Pellet, wood stoves are hot sellers
No way was Ginger Rice going to put up with another year of $300-a-month heating bills. So when she heard natural gas prices would climb even higher this season, Rice did the only thing she thought would spare her bank account: She bought a wood-pellet stove.
In doing so, the Albuquerque, N.M., resident joined a growing number of people turning to firewood and wood pellets for heat for the first time this year. Scared of what their fuel bills might be, customers are flocking to stove dealers while manufacturers struggle just to keep up with demand.
“It’s just insane,” said Lori Pitman, spokeswoman for Country Stoves of Auburn, Wash. “We weren’t prepared for it, frankly. I don’t think anyone was in the industry.”
The Energy Department predicts winter heating bills will be a third to a half higher this winter than last for most families across the country — an average of $350 more for natural gas users and $378 more for fuel oil users.
The rising prices are blamed largely on hurricanes Katrina and Rita, which damaged oil and natural gas installations and disrupted production.
And that prospect is sending people out in droves for wood stoves and, especially, wood pellet stoves.
Pellet stoves, which run between $1,800 to $3,000, use small wood pellets sold in 40-pound bags for a few dollars each. On average, a home uses one bag a day. While the initial cost of buying the stove and pellets won’t save money, the savings come in the long run, said Leslie Wheeler, spokeswoman for the Hearth, Patio & Barbecue Association.
“Nobody could have foreseen the price of oil, then add a couple hurricanes on top of that,” said Don Kaiser, executive director of the Pellet Fuels Institute, a trade group that represents manufacturers. “You can understand why demand is so high. People are buying early.”
But good luck trying to get one anytime soon: Manufacturers are already weeks, even months behind in orders.
“I think people are just panicking and the manufacturers all across the country have depleted their inventories,” said Cyd Ault, co-owner of Heatsource Stoves and Grills LLC in Albuquerque, N.M. “They’re now having to produce stoves as fast as they can.”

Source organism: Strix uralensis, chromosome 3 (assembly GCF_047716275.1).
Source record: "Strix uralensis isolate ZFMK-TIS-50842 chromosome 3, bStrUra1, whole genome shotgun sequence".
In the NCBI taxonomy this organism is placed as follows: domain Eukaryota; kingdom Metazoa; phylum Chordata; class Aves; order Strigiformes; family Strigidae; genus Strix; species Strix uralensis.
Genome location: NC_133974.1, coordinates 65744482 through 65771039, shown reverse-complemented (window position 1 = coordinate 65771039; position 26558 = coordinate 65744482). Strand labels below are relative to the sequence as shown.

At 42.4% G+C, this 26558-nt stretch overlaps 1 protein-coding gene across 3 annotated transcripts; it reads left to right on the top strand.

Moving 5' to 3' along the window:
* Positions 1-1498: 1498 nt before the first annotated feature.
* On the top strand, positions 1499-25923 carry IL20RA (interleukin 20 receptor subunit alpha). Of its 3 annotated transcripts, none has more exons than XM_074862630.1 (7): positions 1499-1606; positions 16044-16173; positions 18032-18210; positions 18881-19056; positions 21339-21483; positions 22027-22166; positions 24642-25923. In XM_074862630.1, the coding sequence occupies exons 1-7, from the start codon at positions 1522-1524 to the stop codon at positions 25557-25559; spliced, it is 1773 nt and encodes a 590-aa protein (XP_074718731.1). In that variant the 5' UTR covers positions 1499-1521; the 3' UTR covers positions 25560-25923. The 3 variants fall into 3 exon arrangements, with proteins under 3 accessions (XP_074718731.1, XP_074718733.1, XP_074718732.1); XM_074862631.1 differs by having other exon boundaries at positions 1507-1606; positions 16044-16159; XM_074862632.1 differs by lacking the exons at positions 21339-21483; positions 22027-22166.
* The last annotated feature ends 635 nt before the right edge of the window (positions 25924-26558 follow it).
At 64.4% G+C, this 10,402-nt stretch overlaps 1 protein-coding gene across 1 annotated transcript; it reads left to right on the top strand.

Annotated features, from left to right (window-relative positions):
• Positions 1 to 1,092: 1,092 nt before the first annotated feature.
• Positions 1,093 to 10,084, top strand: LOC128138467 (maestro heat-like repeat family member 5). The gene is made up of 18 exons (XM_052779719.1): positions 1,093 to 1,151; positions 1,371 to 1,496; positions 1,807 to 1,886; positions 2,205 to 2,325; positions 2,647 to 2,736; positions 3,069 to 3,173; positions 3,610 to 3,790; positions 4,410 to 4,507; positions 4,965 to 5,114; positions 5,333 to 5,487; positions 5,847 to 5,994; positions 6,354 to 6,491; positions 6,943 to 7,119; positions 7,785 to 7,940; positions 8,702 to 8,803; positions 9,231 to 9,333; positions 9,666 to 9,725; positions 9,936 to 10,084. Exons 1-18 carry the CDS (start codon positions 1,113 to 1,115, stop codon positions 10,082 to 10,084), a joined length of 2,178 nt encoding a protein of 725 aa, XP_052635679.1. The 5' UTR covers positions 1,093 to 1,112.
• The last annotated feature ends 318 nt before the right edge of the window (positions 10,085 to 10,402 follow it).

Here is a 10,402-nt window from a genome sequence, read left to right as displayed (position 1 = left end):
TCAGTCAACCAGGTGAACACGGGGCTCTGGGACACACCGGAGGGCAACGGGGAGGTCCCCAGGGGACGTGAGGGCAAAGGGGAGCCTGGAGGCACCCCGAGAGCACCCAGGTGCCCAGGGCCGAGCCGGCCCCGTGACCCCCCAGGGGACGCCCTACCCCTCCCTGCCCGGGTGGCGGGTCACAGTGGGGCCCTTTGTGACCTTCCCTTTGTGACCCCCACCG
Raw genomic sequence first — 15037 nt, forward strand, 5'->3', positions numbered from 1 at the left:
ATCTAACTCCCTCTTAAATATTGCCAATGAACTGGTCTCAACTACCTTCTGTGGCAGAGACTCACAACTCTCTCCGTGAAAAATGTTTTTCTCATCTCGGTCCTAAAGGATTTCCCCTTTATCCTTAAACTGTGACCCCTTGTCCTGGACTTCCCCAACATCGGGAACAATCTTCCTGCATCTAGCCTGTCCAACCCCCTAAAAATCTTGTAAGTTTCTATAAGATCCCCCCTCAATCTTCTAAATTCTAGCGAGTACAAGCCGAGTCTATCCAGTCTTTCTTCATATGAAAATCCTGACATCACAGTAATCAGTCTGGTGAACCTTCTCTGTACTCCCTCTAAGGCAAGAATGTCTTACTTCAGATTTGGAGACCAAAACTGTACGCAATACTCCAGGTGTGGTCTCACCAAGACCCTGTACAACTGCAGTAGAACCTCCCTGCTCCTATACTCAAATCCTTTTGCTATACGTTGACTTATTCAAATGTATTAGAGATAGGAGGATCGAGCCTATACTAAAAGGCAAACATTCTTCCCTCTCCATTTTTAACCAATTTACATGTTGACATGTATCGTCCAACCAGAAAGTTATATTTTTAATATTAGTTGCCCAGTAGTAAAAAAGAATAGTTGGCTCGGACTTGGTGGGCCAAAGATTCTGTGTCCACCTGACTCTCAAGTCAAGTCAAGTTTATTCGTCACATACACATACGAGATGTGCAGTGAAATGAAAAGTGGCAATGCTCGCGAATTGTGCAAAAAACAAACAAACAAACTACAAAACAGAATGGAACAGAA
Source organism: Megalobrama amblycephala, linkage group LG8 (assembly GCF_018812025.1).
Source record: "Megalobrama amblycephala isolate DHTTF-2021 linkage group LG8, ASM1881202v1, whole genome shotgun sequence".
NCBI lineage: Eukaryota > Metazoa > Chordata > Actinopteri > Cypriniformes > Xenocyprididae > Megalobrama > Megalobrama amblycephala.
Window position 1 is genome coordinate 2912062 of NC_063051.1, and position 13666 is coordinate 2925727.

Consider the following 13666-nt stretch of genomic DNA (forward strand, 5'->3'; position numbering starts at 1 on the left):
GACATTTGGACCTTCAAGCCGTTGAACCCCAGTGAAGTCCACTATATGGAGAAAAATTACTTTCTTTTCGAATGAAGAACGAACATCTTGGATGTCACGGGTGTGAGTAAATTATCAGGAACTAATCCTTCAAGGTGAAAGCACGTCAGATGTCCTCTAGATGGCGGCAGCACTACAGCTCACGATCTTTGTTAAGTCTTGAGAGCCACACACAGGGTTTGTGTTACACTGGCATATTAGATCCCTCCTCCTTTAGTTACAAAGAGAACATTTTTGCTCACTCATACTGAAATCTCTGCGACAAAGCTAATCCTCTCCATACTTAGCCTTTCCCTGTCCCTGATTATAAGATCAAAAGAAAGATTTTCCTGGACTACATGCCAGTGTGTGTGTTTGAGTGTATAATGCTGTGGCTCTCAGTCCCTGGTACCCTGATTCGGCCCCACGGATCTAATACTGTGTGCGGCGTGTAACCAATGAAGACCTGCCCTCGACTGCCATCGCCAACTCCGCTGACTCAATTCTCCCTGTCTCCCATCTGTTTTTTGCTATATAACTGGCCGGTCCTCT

Wood stoves aren’t as popular, but still are being sold at a steady pace. Firewood sales are experiencing a “phenomenal increase,” according to Stan Dykstra, owner of S&D Firewood in Belgrade, Mont. And national forests are seeing a jump in the number of permits issued to individuals to cut their own firewood.
“Oh my goodness, yes,” said Jim Maxwell, spokesman for the Forest Service’s regional office in Denver. “It’s gone through the ceiling this year because of those rising costs. It’s definitely impacting the behavior of folks and how they’re heating.”
Environmental groups caution homeowners to use their heat source efficiently. Brendan Bell, Sierra Club energy analyst, said people need to make sure wood stoves don’t leak and that they aren’t using moldy wood.
“The money you invest in a new wood stove would probably be better spent in buying a new gas furnace that is more efficient,” Bell said. “That’s what’s best for the environment and your pocketbook.”
In Alaska, one official voices a different concern: Ernie Misewicz, Fairbanks deputy fire marshal, predicts all the new wood stoves will lead to more fires, as they did in the late 1970s when the price of fuel skyrocketed.
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